If you buy herbs in the grocery store to feed them (or plants from a nursery), be 100% that they are organic. If not, you will have a very sad situation on your hands.
I have heard of people putting caterpillars in the fridge temporarily (in an airtight container) if food is scarce. They will go into a dormant phase because of the cold.
After losing some of my first batch to predators, I raise mine in large pens that keep the spiders, wasps, and birds out, and still give the caterpillars lots of room to breathe (they can easily get diseases from crowding). They don't need a lot of space because they stick like glue to their food plant, and only start wandering when they run out of food or when it's time to pupate. The caterpillars also moult a few times, and do not like to be disturbed while they are in the midst of this. Disturbing them (i.e. touching them or making them move) is not great in general, as they are easily injured and can be made ill from germs on our hands. I always wash my hands before handling them or their food in any way. I feed mine by giving them cuttings rather than the entire plant for a few reasons (the caterpillars are easier to manage and locate, the plant doesn't get demolished as quickly, etc.). I use a bottom-heavy vase with tin foil covering the opening with small holes for the food to come out. (It's important to protect the caterpillars from falling into the water.) Always give them new food and let them go on their own from the old food to the new food, instead of picking them off the old food. This can injure their feet.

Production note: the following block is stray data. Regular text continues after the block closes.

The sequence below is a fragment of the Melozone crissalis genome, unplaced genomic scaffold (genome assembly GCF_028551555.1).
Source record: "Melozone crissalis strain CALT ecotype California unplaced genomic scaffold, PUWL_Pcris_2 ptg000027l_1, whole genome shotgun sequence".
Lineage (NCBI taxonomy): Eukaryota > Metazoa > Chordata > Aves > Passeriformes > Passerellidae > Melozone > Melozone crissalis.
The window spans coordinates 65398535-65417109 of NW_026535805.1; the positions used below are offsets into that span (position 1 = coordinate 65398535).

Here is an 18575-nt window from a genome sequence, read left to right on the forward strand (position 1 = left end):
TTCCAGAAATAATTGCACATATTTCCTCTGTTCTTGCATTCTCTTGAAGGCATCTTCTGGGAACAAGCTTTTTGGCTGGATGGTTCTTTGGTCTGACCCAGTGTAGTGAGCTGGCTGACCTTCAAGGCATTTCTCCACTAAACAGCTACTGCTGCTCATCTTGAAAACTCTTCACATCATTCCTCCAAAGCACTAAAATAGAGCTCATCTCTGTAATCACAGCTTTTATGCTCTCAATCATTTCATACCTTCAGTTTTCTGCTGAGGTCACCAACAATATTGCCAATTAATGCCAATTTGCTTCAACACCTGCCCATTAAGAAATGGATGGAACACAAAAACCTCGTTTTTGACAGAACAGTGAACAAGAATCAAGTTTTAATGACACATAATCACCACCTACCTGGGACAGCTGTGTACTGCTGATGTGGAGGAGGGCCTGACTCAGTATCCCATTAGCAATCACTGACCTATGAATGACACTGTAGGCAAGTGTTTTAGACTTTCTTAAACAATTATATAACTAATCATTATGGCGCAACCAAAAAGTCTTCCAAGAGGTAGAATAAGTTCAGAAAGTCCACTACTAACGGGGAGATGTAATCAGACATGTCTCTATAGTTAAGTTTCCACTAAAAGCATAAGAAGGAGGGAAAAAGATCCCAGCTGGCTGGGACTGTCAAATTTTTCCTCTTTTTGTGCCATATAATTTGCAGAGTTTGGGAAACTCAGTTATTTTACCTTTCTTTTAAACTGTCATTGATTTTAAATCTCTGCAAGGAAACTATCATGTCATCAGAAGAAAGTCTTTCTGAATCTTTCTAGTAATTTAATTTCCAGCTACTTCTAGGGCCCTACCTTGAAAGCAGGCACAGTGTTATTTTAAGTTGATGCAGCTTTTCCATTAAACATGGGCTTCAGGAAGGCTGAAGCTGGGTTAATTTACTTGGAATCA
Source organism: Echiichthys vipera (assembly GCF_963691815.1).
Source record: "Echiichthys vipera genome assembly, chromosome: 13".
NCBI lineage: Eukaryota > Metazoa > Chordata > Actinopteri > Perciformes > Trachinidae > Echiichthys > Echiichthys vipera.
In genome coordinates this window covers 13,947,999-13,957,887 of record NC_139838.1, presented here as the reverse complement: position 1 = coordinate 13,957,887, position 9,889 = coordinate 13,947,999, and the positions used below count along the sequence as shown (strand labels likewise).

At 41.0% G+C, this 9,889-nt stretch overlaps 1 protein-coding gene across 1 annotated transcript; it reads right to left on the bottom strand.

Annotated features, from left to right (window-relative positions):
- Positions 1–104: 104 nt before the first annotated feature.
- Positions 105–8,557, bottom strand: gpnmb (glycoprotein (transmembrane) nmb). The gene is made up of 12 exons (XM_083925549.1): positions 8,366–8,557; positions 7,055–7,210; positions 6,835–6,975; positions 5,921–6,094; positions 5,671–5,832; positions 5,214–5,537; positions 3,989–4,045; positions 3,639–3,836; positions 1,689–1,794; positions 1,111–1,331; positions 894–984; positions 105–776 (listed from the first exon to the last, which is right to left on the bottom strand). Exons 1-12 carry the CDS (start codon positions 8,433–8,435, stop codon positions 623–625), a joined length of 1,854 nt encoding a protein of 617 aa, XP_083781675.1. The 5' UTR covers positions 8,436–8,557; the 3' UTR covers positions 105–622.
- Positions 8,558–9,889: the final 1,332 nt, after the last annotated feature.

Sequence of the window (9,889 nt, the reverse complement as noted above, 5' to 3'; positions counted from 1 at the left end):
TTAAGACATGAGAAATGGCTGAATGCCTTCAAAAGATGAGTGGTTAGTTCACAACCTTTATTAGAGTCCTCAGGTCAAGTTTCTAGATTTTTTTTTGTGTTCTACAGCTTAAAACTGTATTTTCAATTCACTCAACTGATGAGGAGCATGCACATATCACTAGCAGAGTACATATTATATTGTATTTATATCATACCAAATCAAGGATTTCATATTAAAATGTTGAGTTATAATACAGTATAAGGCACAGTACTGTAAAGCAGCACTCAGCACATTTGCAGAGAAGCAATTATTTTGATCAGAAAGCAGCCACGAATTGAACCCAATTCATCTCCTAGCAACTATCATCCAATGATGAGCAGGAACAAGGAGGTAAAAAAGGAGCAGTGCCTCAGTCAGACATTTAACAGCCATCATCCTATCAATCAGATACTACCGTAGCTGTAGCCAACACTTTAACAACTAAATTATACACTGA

If they have plenty of food but are wandering around, this means that it is time for them to pupate. They "march" for the better part of a day and tend to settle down at night. I provide them with smooth sticks for them to secure themselves on. Try to watch this process, including the final shedding of their skin, if you can. It's almost as fascinating as watching them come out of the chrysalis (which always seems to happen before I get up in the morning).
Here is a very helpful website:
http://www.butterflygardeningandconservation.com/butterfly/st/black.php
If you have any questions, please email me.
yesandgirl@hotmail.com

Naturegirl said...